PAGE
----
Jimmy Wright is defining “high tech, high touch” services in food retail

Jimmy Wright, owner of the independent grocery store Wright’s Market in Opelika, Alabama, learned the ins and outs of the grocery business at an early age. The first thing he learned from working with his father, who owned the store before him, was how to get himself a little extra free time: “I tell people one of my biggest claims to fame is that I have been fired more than anybody in the history of this store combined. So I come to work at 12 years old and do something really goofy, and my dad would get mad and send me home. And then he’d get busy at the store, so he’d call me back.”

Jimmy took over the store from his dad in 1997. Ten of his 32 employees have been with him since the beginning. In an increasingly competitive market, Jimmy understands the importance of the relationships between him, his employees, and the community he serves as what distinguishes Wright’s Market from its larger competitors.

Jimmy calls his approach “high tech, high touch,” a philosophy that informs his mission as an independent grocer: “We want to feed families and we want to nourish them physically, but we also want to nourish them emotionally.” That mission led him to participate in the Double Up Food Bucks program with Fair Food Network, an initiative that expands the buying power of SNAP beneficiaries, incentivizes healthier food choices, and benefits local growers. It also made him decide to create an on-demand van service for members of his community who had trouble making it to and from his store.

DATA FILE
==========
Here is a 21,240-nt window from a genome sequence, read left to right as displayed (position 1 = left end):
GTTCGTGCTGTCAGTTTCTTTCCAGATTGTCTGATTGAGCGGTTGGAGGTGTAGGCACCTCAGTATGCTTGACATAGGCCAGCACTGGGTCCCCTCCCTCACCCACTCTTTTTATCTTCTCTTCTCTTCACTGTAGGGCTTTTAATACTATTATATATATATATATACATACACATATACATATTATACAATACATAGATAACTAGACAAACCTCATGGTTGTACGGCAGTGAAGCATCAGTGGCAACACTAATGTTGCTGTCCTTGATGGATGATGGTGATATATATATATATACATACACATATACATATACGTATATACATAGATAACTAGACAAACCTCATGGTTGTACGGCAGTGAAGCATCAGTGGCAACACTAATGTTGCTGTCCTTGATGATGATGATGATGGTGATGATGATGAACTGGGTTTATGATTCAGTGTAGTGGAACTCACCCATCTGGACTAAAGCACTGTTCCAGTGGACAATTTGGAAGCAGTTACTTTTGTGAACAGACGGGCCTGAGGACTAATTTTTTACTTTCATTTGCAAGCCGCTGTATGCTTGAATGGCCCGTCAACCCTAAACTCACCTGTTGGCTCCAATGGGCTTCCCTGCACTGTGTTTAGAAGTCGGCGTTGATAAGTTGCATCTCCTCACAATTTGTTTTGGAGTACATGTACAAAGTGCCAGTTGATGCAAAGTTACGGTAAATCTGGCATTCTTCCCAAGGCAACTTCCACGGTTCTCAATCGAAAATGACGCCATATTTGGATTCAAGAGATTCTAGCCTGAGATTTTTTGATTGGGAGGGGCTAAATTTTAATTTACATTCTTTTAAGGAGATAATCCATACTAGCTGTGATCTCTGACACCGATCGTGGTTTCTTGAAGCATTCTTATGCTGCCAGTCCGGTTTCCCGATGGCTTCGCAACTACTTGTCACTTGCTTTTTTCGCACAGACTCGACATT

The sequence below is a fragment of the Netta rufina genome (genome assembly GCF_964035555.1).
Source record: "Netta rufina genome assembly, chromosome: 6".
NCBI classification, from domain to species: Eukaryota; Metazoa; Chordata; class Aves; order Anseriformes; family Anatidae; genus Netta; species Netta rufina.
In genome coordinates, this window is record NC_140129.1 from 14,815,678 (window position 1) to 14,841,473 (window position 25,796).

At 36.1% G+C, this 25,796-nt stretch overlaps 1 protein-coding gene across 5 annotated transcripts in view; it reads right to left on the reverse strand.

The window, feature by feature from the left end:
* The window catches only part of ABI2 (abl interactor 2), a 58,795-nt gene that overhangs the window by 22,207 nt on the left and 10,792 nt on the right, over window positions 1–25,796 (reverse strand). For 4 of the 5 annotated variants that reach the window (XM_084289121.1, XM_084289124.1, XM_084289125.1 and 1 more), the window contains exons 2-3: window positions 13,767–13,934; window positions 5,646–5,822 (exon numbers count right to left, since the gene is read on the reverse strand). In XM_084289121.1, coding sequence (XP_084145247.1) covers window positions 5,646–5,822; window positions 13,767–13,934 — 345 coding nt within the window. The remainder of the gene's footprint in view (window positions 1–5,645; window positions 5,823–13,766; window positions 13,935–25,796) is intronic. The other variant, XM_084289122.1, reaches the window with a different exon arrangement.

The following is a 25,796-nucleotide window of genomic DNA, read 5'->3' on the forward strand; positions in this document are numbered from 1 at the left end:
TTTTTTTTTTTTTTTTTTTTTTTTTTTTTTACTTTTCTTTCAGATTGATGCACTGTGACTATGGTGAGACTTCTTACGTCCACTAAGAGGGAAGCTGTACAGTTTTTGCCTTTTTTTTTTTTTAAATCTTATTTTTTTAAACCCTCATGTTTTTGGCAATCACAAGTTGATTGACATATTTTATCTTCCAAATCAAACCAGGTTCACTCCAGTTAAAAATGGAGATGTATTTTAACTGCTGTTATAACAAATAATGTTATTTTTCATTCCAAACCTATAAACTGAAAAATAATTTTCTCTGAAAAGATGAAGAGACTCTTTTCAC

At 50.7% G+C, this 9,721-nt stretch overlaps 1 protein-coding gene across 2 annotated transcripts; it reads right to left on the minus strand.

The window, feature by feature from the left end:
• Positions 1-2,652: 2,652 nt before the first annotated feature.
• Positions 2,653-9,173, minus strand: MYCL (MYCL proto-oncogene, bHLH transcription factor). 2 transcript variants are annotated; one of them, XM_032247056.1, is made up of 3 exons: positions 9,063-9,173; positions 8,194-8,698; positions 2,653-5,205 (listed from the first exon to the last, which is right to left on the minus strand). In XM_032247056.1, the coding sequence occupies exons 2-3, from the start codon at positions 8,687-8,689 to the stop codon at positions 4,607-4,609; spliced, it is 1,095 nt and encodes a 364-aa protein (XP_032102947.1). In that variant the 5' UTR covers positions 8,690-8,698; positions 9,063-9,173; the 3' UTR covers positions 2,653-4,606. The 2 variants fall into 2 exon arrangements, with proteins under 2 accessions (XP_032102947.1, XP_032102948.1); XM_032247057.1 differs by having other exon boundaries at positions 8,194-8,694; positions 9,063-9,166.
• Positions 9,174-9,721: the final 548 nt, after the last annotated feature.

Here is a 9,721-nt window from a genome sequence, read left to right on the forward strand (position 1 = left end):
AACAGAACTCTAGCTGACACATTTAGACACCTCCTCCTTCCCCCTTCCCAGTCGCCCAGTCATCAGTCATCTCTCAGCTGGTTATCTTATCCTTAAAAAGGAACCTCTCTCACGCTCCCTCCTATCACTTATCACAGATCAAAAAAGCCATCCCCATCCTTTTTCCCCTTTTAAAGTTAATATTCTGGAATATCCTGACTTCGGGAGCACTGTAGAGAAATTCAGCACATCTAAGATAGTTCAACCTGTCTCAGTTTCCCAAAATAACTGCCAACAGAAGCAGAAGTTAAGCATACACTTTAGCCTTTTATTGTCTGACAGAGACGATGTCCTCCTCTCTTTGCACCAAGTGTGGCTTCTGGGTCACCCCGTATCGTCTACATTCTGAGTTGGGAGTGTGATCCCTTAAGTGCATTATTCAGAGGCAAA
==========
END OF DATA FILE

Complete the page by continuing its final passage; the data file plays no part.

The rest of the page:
His desire to serve the community also led him to embrace all kinds of new technologies, from e-commerce, for people who can’t make it to his store at all to basic biometric scanners, so Opelika’s underbanked citizens have a place to cash checks. He’s even developed an active social media presence; posts celebrating employee birthdays illuminate their contribution to the community while also spreading his message about the “high touch” role of independent grocers to thousands of people, many far beyond Opelika.

Going forward, he sees an increasing role for technology in his business. For Wright’s Market and the 21,000 stores that make up the independent-focused National Grocers Association, on whose behalf Jimmy testified before Congress last year, he sees one clear goal: “The thing for us is efficiency.” Those 21,000 stores generate reams of data. If they had access to effective and affordable data analysis and machine learning tools, they could harness the power of that  data in service of more efficient stocking and distribution. Having a better understanding of how much to order and when would save independent grocers time and money while also preventing food waste and bringing fresher products to the consumer.

Like so many independent grocers, Jimmy’s story is one of constant innovation in service of his community. Developing user-friendly and affordable AI systems, with input from him and his peers, is one way to ensure that independent grocers like Wright’s Market can use high tech tools to support their communities across the US.

Diana Huang
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